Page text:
Time for a step change...
Multi-stage fracturing challenges
30 April, 2019 by
Time for a step change...
Entech Solutions AS, Anthony Kent

The past, present and... future?

For decades, plug & perf ("PNP") was the only generally accepted method to achieve multistage fracturing. At the turn of the century, ball operated sliding sleeves ("BOSS") were introduced. BOSS opened sequentially from toe to heel. The ball served two functions: 1. To open the sleeve and 2. To isolate previously treated sleeves. To selectively open the sleeves, ball and seat sizes were varied, starting with the smallest in the toe and gradually increasing towards the heel.

The number of sleeves that could be operated was increased through the invention of 'multi-sleeves,' where a single ball could open a set of sleeves with matching seat dimensions. BOSS was essentially emulating PNP stages with multiple entry points, except that they were typically uncemented due to the inability to pump a cement wiper dart through dozens of tiny restrictions. The BOSS technique worked great for wells with limited lateral length and wide fracture spacing and as such, use of BOSS saw a significant increase from 2010 through 2015.

A third technique called coiled tubing annular frac ("CTAF") was introduced almost ten years ago. This was a game-changer in terms of proppant placement. Coiled tubing shifts open one sliding sleeve at a time and directs proppant down the CT annulus into the single entry point. While this proved excellent at propping 100% of the fractures, most operators in the lower 48 states ("L48") struggle to accept the added risk of pumping enormous volumes of proppant at high rate down the CT annulus. CTAF remains a popular treatment method in Canada but has not gained traction in L48.

"When we start to see a drop in production for each dollar spent, we need to stop what we're doing  and reevaluate our options!"
George E. King  PE
Viking Engineering

While BOSS is still relatively popular in Bakken and Western Canada, most operators in L48 have reverted to PNP as they drill longer laterals and increase fracture concentration. To improve the efficiency of pumping a much higher volume of fluids and proppant in each well with narrow cluster spacing, PNP variations called the Texas two-step (Jo, 2012) and zipper frac (Jacobs, 2014) were introduced. Today, horizontal reach continues to increase and the primary method of improving efficiency is adding more clusters per stage and pumping faster, with more horsepower and higher pressure at surface. Operators are increasing liner sizes to 6" to reduce fluid friction and pumping as high as 120 bbl/min. Increasing liner size and horsepower have obvious cost implications, yet production per cluster is evidently decreasing due to poor diversion in the toe-half and single-frac dominance (Wheaton, Haustveit, Deeg, & Miskimins, 2016).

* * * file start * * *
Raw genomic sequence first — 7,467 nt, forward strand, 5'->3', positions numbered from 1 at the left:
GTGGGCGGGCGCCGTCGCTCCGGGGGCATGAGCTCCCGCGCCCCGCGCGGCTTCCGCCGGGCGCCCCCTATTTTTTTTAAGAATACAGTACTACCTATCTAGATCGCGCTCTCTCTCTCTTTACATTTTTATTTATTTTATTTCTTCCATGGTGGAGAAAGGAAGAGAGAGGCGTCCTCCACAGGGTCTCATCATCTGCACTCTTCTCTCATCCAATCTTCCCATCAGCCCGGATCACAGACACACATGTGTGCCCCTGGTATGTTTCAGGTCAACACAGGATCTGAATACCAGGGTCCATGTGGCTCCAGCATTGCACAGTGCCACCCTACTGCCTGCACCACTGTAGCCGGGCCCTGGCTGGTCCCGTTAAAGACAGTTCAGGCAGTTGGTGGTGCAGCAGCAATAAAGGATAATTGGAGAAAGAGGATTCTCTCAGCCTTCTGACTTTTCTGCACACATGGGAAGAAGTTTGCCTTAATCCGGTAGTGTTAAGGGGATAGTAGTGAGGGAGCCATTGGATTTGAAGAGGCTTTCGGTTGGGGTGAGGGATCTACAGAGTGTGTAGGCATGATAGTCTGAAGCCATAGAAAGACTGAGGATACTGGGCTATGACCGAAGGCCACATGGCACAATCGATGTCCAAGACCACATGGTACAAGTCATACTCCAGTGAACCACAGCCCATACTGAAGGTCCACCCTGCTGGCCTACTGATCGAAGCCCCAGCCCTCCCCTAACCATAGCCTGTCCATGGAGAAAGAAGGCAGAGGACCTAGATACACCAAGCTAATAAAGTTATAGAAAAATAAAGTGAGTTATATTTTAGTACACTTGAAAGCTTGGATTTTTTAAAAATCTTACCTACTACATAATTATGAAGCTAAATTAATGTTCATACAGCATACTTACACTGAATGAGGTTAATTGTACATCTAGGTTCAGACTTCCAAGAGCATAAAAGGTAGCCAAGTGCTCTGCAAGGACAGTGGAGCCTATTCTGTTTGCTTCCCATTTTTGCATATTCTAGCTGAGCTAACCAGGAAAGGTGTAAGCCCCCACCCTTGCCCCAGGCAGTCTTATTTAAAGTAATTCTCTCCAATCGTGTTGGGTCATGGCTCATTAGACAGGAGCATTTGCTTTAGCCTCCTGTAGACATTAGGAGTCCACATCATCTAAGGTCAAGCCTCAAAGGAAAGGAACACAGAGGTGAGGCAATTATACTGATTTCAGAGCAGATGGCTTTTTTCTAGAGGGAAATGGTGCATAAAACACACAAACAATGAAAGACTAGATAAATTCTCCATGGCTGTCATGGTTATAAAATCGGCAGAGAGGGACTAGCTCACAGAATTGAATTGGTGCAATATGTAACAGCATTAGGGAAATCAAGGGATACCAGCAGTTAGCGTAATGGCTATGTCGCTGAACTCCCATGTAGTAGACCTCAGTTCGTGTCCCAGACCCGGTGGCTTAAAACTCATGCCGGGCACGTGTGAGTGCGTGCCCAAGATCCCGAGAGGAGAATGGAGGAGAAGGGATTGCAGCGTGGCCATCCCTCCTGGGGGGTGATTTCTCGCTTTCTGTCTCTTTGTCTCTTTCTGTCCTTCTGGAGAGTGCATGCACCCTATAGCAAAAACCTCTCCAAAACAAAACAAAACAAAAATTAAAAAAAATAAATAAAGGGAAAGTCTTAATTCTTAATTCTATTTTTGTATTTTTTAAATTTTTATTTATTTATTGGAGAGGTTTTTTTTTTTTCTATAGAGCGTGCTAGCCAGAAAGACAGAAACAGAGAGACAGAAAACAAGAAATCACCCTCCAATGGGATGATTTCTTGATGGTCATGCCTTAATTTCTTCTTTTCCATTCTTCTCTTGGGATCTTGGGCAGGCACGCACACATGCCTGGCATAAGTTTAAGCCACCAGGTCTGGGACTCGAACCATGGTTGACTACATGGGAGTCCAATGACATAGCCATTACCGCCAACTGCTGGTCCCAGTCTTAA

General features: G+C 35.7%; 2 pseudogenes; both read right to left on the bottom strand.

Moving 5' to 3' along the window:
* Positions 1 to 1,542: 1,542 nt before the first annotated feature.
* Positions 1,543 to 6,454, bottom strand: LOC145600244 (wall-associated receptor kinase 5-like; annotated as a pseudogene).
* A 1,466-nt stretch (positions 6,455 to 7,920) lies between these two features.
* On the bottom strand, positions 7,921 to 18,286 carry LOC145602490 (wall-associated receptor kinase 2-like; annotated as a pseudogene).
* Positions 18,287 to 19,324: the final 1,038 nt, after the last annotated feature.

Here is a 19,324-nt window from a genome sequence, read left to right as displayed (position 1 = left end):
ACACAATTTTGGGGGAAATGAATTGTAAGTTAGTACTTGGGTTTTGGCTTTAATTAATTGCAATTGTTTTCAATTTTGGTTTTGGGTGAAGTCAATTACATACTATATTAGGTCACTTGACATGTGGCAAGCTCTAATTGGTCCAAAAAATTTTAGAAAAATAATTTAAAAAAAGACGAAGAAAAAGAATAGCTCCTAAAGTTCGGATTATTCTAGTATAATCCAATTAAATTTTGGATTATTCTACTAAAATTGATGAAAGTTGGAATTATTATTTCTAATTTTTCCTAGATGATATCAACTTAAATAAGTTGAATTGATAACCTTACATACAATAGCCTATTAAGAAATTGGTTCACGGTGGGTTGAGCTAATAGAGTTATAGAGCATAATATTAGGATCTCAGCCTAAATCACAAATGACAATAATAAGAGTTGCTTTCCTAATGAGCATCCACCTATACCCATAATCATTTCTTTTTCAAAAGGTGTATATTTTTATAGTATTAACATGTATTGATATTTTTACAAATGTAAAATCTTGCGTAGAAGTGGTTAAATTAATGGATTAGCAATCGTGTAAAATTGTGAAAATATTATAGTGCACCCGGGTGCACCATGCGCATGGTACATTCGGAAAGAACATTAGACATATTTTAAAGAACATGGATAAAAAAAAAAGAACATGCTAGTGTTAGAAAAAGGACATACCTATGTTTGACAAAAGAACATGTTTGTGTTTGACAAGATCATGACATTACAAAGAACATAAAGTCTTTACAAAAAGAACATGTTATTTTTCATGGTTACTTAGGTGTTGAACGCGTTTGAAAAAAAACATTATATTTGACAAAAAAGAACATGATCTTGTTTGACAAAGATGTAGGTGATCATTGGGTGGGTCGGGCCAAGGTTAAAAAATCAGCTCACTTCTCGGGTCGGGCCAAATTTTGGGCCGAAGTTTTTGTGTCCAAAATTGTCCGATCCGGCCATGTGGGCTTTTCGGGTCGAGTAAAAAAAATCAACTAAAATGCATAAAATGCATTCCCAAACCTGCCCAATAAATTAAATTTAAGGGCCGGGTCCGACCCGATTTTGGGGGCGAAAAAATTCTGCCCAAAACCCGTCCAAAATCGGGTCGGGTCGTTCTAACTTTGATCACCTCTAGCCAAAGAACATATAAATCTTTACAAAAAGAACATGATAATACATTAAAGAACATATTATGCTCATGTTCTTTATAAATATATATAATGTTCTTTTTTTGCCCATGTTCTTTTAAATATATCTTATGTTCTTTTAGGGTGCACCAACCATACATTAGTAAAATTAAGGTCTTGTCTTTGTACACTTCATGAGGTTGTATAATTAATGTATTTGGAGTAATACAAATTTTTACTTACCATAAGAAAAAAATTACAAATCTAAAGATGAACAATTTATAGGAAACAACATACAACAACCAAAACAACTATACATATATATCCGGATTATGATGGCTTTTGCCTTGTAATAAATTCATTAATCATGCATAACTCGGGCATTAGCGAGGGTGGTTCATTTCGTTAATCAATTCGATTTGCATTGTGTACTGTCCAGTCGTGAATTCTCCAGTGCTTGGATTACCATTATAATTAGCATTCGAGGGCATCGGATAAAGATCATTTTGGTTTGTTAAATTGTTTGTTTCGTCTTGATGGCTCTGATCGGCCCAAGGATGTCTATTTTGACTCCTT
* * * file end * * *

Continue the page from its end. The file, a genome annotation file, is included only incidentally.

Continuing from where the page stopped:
So where do we go from here? This much is clear:

1. The industry will continue to drill farther.

2. Existing stimulation techniques are not optimized for the ERD wells.

3. Operators are seeing a reduction in production per dollars spent.

 4. Pumping higher volumes faster exhibits diminished returns as clusters per stage increases.

Superstage® Pinpoint Stimulation ("SPS") offers the fracture concentration of PNP, the efficiency of BOSS and the diversion control of CTAF. Contact Entech for an opportunity to pilot the technology in your field.

Odoo CMS - a big picture


Jo, H. (2012, January 1). Optimizing Fracture Spacing to Induce Complex Fractures in a Hydraulically Fractured Horizontal Wellbore. Society of Petroleum Engineers. doi:10.2118/154930-MS

Jacobs, T. (2016, June 1). EOR-For-Shale Ideas to Boost Output Gain Traction. Society of Petroleum Engineers. doi:10.2118/0616-0028-JPT

Wheaton, B., Haustveit, K., Deeg, W., Miskimins, J., & Barree, R. (2016, February 1). A Case Study of Completion Effectiveness in the Eagle Ford Shale Using DAS/DTS Observations and Hydraulic Fracture Modeling. Society of Petroleum Engineers. doi:10.2118/179149-MS

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Time for a step change...
Entech Solutions AS, Anthony Kent 30 April, 2019
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